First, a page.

Xavier Thames is one of the few players who can earn national acclaim for his defense despite the offensive skill to account for nearly half of his team’s points in an NCAA tournament win.
On Saturday he showed 12th-seeded North Dakota State that he can score baskets as well as he stops them, putting on an offensive show in fourth-seeded San Diego State’s 63-44 win.
He scored 16 of his 30 points in the first half to grind the Aztecs to a 30-23 lead. He scored every which way, alternating between kicking his heels up to knock down a 3-pointer early in the shot clock and blowing past a defender for a free basket or free throws.
The teams slugged it out in the first half and it appeared that neither team would have the edge heading into the locker room. But with less than three minutes before halftime Thames fed Winston Shepard for a layup.
Then he hit a 3-pointer and assisted on another to Dwayne Polee II to give SDSU a comfortable seven-point halftime margin.
“The kid had a couple moves where, well, put it this way, we don’t have anybody who can simulate it in practice,” NDSU coach Saul Phillips said.
Thames committed a costly turnover on Thursday against New Mexico State that allowed NMSU to score and send the game into overtime, nearly prematurely ending the Aztecs’ season.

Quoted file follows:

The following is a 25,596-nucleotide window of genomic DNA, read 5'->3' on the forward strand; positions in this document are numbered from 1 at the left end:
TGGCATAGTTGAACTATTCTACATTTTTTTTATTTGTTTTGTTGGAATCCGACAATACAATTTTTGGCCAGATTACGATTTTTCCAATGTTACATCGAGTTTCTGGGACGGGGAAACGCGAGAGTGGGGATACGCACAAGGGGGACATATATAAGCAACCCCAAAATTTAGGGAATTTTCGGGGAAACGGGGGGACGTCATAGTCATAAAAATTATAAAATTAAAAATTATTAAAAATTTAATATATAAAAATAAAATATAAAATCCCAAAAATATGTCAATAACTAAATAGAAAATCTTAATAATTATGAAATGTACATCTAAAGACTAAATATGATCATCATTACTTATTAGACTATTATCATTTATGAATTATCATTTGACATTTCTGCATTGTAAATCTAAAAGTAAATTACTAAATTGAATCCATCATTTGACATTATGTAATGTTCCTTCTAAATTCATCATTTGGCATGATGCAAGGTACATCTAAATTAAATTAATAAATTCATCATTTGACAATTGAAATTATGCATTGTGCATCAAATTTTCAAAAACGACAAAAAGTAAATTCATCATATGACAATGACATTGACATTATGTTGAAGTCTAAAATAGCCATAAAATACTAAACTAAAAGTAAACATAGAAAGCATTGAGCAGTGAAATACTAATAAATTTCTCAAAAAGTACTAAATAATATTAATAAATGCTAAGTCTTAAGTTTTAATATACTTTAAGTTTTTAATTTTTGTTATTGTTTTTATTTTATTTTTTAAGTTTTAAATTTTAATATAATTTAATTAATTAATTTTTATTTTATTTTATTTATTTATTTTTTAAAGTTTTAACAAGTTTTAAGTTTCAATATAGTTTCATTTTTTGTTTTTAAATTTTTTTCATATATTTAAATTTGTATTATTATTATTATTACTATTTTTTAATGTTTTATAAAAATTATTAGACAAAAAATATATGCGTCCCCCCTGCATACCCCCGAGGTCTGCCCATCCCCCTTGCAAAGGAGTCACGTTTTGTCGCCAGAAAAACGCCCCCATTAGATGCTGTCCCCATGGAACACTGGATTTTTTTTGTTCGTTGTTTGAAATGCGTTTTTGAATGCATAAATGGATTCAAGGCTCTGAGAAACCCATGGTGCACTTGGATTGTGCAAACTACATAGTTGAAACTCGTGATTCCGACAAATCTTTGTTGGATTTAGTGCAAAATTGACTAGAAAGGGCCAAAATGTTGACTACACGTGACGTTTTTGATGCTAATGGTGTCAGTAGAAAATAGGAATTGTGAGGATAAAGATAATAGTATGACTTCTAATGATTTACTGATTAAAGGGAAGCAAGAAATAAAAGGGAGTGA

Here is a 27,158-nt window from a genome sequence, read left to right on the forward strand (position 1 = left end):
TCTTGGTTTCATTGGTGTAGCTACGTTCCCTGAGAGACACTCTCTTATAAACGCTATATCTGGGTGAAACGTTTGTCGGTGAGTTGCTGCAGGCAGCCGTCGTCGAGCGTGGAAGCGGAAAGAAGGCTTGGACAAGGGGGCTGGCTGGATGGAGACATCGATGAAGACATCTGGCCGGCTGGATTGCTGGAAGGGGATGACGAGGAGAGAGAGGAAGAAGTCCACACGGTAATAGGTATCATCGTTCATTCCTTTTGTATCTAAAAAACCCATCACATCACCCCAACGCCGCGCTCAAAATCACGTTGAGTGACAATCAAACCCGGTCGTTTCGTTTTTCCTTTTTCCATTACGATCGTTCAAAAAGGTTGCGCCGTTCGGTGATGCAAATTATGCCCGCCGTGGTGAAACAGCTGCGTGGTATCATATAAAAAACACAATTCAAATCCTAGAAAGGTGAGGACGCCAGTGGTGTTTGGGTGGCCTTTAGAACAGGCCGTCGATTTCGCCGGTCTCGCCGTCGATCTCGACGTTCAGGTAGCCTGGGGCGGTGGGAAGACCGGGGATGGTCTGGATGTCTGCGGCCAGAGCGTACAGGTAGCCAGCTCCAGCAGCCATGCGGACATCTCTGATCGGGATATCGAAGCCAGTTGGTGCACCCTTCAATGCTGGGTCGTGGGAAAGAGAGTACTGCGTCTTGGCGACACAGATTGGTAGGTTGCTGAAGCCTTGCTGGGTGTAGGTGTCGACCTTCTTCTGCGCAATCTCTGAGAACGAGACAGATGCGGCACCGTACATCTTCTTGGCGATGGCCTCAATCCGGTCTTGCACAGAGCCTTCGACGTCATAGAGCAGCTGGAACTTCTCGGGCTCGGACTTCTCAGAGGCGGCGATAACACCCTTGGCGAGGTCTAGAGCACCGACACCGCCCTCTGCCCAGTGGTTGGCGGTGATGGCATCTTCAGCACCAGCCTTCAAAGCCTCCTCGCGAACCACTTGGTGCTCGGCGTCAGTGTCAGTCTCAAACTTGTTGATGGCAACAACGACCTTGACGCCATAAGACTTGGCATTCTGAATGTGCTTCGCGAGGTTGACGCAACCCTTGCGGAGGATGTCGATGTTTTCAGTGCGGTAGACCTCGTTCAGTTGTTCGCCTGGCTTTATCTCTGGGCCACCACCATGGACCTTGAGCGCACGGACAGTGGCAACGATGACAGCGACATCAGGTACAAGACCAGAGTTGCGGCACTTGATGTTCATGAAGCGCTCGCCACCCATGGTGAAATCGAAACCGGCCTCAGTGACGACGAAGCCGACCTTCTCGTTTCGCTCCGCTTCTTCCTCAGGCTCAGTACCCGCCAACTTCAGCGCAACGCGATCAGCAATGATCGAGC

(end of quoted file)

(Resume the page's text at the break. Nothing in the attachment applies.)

On Saturday he took away any question of who would advance. He hit the first shot of the second half – a point of emphasis for coach Steve Fisher – and the Aztecs were on their way to the Sweet 16.
“It was very important,” Thames said of keeping the momentum from their run to end the first half. “We had the lead last game against New Mexico State and we kind of came out flat in the second half. So I just reminded the guys before the second half started that we can’t come out flat like we did against New Mexico State, and I think we did that for the most part.”
The onetime backup point guard at Washington State scored or assisted on 45 points, accounting for one more point than the Bisons.
In addition to his work on the offensive end, Thames keyed a defensive effort that held the nation’s best-shooting team to 31.9 percent.
Marshall Bjorklund ranks second among all Division-I players, shooting 63.4 percent from the field. He finished the night 3 of 7.
“Their length bothered us, there’s no question about that,” Phillips said.
Taylor Braun led the Bison in scoring this season with an average of 18.2 points per game.
Thames and the Aztecs held Braun to just seven points on 14 shots. Polee II said they “cut his water off.”
The Bison went thirsty on offense all game long and it kept them from mounting a comeback even when the Aztecs – minus Thames of course – went cold in the second half.